Beyond new housing, there are many KHC programs to address rehabilitation and repairs, which are big drivers of blight and possible vacating of homes.
KHC is currently looking at the best ways to utilize ARPA funding. It conducted focus groups/surveys among stakeholders, including city officials.
Developers that specialize in affordable housing and rehabilitation addressed what is required for them to come into a community and develop projects.
There are various types of funding for affordable housing projects including federal and state historic tax credits, low-income housing tax credits, Community Development Block Grants, KHC funding, National Stabilization program, TCAP/Exchange, Federal Home Loan Bank AHP Program and Affordable Housing Trusts/Funds (such as Lexington and Louisville).
“Not in my back yard” (NIMBY) myths about affordable housing units – There’s a misconception that units detract from the community instead of add value to neighborhoods. Some recent projects in Kentucky’s cities are even developed as mixed-use downtown ventures.
Adrienne Bush, Executive Director of Homeless and Housing Coalition of Kentucky is happy to work with city officials and give community presentations, provide real data and evidence about the myth that providing services will attract people experiencing homelessness. (See contacts on link below).
What do developers need most from communities interested in affordable housing
Community leaders on the same page
Appropriate Planning & Zoning and infrastructure in place
Flexibility to solve issues that arise
Realization that it takes time (maybe up to two years from start to finish)
For information on panhandling and ordinances, contact Chris Johnson, KLC Municipal Law Attorney.
Veterans Village in Shelbyville
The Veterans Village in Shelbyville is one example of a program specifically meeting the needs of veterans by establishing a micro community of transitional tiny homes. Operated by Awake Ministries in Shelbyville, the village has strict requirements. Only the veteran may live in the facility, no drug use or crime is tolerated, and most important is the commitment by residents to move forward to permanent housing. View a video about the Veteran’s Village.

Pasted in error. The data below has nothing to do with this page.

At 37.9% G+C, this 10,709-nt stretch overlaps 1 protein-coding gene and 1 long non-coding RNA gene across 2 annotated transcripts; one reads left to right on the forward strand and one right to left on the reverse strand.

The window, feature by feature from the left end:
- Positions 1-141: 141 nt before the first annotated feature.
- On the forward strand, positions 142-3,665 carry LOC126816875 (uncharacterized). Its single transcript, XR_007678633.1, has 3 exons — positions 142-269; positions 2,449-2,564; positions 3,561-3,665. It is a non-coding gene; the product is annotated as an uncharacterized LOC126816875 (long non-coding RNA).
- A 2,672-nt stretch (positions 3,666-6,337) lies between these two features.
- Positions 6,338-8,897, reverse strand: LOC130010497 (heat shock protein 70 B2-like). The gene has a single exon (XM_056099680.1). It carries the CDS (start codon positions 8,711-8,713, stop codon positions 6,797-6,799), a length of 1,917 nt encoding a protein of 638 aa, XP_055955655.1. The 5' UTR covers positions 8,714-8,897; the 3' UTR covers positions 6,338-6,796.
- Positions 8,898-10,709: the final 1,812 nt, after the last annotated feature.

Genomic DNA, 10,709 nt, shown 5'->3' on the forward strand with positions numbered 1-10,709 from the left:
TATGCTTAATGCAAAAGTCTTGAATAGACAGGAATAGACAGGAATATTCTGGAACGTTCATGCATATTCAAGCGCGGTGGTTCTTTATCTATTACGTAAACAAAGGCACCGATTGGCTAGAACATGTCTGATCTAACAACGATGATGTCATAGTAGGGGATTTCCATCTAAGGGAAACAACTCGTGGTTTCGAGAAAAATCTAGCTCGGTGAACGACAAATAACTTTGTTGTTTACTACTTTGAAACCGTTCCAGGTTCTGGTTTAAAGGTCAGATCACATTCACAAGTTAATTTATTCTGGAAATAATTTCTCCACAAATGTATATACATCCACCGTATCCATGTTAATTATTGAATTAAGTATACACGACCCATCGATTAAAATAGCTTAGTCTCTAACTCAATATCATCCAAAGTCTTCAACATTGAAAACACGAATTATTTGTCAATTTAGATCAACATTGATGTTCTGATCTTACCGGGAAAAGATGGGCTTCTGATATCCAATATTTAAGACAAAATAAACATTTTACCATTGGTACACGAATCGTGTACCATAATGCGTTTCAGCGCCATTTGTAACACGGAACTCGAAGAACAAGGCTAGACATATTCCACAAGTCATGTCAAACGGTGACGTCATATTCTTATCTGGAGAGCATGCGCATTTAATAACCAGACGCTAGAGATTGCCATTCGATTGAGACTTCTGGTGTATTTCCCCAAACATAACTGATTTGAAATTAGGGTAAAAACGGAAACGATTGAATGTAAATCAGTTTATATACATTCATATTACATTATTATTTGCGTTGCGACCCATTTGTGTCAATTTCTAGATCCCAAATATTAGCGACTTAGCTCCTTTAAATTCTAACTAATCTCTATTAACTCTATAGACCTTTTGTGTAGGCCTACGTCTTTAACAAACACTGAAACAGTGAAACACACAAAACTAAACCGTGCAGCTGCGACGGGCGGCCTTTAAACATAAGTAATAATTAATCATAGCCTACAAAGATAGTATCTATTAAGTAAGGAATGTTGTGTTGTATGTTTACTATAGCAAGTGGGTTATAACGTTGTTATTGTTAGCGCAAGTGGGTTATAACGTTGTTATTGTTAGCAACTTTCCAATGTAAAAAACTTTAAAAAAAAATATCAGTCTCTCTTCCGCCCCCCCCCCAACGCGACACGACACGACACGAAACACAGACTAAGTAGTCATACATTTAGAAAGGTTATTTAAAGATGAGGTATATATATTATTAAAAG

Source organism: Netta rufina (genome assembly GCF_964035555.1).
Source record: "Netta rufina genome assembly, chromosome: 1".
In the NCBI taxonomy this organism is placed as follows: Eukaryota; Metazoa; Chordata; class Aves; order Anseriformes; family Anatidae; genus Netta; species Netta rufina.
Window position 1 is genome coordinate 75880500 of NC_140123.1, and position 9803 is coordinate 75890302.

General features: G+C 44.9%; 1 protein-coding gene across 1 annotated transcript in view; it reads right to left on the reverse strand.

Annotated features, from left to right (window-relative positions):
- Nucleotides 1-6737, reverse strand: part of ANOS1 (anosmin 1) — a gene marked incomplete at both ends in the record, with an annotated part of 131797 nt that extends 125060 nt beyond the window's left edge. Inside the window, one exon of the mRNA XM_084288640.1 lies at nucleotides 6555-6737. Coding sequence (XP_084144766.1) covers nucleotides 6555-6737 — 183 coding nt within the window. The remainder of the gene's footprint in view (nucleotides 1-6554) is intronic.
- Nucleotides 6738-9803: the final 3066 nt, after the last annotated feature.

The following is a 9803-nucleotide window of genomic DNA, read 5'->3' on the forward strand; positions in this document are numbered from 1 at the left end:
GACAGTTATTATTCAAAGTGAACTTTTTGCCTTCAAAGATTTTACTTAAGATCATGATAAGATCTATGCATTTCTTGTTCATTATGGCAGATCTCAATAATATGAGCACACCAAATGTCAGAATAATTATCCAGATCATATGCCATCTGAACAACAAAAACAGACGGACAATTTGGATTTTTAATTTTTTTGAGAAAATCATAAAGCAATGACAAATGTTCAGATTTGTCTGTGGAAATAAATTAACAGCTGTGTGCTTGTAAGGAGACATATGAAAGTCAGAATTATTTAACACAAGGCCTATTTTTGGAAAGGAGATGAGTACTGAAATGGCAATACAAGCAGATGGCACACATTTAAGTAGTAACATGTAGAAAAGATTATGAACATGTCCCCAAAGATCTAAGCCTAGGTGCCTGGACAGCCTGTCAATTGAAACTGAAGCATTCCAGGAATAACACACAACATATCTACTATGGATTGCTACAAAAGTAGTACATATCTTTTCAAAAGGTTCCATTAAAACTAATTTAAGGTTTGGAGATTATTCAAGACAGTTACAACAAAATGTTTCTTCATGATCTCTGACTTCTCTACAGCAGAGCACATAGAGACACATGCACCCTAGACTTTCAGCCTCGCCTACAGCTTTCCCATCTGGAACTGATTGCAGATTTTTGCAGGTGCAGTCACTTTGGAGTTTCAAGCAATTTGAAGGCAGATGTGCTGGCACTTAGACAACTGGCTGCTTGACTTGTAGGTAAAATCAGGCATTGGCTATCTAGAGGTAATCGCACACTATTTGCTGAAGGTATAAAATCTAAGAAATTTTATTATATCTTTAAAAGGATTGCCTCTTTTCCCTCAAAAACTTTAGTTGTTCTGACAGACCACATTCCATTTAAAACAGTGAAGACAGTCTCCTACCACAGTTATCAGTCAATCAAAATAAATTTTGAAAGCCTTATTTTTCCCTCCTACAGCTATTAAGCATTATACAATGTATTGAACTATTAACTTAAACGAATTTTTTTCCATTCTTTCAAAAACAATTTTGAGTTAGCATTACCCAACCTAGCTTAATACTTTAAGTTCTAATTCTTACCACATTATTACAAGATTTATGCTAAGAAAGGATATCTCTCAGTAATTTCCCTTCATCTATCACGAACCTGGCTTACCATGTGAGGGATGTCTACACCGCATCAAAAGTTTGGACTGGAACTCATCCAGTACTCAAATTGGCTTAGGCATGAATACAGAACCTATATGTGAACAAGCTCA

Next Steps to Move Ahead
Cities that are serious about taking action for people experiencing homelessness and/or learning more about overall affordable housing solutions can consider the following:
Admit that the problem exists and impacts real people.
Know that the solution will take collaboration, resolve and commitment.
Gather the facts, current services, gaps, and resources.
Convene - The city can serve as a community convener to discuss issues and create a plan.
Designate someone to lead the effort –a city employee or someone else.
A goal should be to think about persons experiencing homelessness and look at current local and regional wrap around services. As part of the process, ask homeless individuals what they need.
To assess what exists, invite community stakeholders to participate including existing service and social services providers and nonprofits, businesses, schools, jails, county attorney, judges, soup kitchens, food pantries, veterans’ organizations, churches and the ministerial association, public libraries, postal workers, utilities and code enforcement staff, police, fire, EMS and other first responders, hospitals and clinics, and mental health providers.
KLC will continue to partner with experts to provide information and resources to cities and communities. We are also in the process of creating a static resources page on www.klc.org
on housing and homelessness. Read the KLC DirectLine enewsletter for details, as well as information on upcoming education, detailed sessions around homelessness and housing issues coming in 2022.